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Cook Islands condemns Russia’s invasion of neighbouring Ukraine

Saturday 26 February 2022 | Written by Rashneel Kumar | Published in Pacific Islands, Regional


Cook Islands condemns Russia’s invasion of neighbouring Ukraine
Tatiana Burn, a Rarotonga-based Russian who grew up in Moscow, with her English Ukrainian husband Colin. PHOTO: SUPPLIED/22022506

Cook Islands has joined the growing voice of countries condemning Russia’s attack and the unnecessary loss of innocent lives in the Ukraine.

On Thursday, Russia commenced a massive invasion of neighbouring Ukraine. More than 100 Ukrainian soldiers and civilians have been killed in the fighting (as of yesterday).

In a statement, the Cook Islands Ministry of Foreign Affairs and Immigration said: “The Cook Islands join with others in condemning Russia’s unprovoked invasion of the Ukraine. We call on Russia to end the hostilities and violations of the international rule of law.”

“Our thoughts and prayers are with the Ukraine and her people at this time. It is our hope Russia will heed calls to cease military operations in the Ukraine and withdraw immediately before there is further loss of innocent lives.

“More than ever, diplomatic effort to de-escalate this situation is needed and we urge parties to return to dialogue.”

Tatiana Burn, a Rarotonga-based Russian who grew up in Moscow, says she is “absolutely ashamed, appalled and angered by this unjust war on independent Ukraine”.

“I can’t understand how 75 years after the end of Second World War where Russia lost 20 million of its citizens, where our fathers and grandfathers spilt their blood for the future peace, and I grew up with the hope that the war will never be repeated … I can’t believe that in 21st century under our eyes, this unjust war is taking place,” said Tatiana, who moved to Rarotonga in 1998 with her English Ukrainian husband Colin.

“I’m saying firmly no to war, hands off Ukraine and stop the world war criminals who are unleashing this. Ukraine has every right to self-determination and the modern international rules demand that other countries have respect to those rights.”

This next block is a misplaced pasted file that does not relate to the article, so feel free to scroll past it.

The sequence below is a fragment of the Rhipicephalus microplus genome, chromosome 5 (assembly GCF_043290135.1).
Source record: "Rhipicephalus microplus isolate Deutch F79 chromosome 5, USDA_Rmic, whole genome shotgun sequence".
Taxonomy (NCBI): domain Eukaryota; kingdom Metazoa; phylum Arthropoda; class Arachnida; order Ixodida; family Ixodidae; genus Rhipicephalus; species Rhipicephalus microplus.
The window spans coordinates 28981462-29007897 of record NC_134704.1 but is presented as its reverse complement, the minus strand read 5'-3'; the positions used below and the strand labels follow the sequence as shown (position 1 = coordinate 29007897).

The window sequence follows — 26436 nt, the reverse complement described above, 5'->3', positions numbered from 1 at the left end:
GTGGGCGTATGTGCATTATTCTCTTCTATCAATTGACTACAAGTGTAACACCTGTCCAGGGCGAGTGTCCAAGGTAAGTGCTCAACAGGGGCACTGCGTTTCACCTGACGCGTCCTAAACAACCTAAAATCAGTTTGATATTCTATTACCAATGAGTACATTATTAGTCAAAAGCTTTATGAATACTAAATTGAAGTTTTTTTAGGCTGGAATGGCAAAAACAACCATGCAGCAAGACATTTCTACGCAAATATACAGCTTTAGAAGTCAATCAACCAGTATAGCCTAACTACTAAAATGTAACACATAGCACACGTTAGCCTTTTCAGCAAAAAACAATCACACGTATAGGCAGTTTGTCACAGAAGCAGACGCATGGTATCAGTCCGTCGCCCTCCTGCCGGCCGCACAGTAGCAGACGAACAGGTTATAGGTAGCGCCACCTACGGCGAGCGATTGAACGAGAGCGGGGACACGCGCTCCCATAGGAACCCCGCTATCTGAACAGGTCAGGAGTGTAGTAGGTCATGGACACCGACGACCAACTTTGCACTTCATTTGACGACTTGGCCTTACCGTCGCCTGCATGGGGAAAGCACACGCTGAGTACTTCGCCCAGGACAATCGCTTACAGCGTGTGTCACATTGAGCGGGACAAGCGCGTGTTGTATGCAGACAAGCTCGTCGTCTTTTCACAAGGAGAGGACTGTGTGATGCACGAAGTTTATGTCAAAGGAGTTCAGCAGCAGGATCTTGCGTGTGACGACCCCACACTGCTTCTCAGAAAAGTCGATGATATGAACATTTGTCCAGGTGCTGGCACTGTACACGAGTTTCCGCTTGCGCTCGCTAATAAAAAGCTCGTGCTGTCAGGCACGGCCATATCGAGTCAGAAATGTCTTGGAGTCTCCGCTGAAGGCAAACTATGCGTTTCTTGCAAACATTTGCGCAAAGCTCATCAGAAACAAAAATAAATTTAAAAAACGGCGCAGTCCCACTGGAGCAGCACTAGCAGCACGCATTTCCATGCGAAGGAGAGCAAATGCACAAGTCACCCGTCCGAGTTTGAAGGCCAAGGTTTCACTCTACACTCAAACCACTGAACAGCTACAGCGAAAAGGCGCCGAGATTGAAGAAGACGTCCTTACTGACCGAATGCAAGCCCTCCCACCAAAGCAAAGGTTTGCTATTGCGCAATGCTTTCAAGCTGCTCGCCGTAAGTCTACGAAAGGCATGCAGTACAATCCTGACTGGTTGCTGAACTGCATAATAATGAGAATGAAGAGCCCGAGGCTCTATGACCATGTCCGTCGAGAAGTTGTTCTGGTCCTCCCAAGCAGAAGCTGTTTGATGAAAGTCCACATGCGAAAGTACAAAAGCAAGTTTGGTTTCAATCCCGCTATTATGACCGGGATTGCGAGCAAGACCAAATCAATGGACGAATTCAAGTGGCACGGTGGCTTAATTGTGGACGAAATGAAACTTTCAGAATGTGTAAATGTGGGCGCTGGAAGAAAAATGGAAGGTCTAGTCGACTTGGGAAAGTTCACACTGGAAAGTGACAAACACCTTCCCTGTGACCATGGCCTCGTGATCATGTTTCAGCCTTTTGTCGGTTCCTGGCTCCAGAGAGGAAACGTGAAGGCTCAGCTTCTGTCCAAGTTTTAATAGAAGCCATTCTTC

Tatiana is among thousands of Russians who have gone public with their opposition to the war, despite the risks that come with dissent on such a sensitive issue in Russia.

She applauded especially those in Russia, “because that could result in arrest and prison sentence under treason”.

According to The Guardian, more than 1800 people were arrested at rallies across the country on Thursday night as prominent Russians from the worlds of entertainment, business and journalism have risked their livelihoods in order to speak out.

Tatiana said: “Ethnically, my mother is Ukrainian and grandmother is from Ukraine, and my English husband is Ukrainian. We have deep ties with Ukraine people and over the years we have watched the Ukraine, and how they became independent by the will of the people. They wanted to have close ties to the European Union, that will have to be respected.”

The invasion of Ukraine is likely to have a significant impact on the Pacific, warns a senior USP academic.

Although geographically removed from the conflict the Pacific nations should be concerned about the negative effect this war will have on multilateralism, says Sandra Tarte, an Associate Professor at the University of the South Pacific and the Acting Head of the School for Law and Social Sciences.

“Multilateralism is on its knees, it’s in tatters,” Professor Tarte told RNZ. “Particularly for the smaller island countries, we really need multilateralism to protect ourselves.

“We don’t have power as such in the entire system. We rely on multilateralism and institutions like the UN and the rule of law.”

Professor Tarte also said that Pacific countries will feel an economic impact.

“We will see perhaps markets react, we will see confidence plummet,” she explained. “There might be supply chain issues with the oil markets.”

“We are all connected. Through this global supply chain, we will see potential effects.”

  • Additional reporting RNZ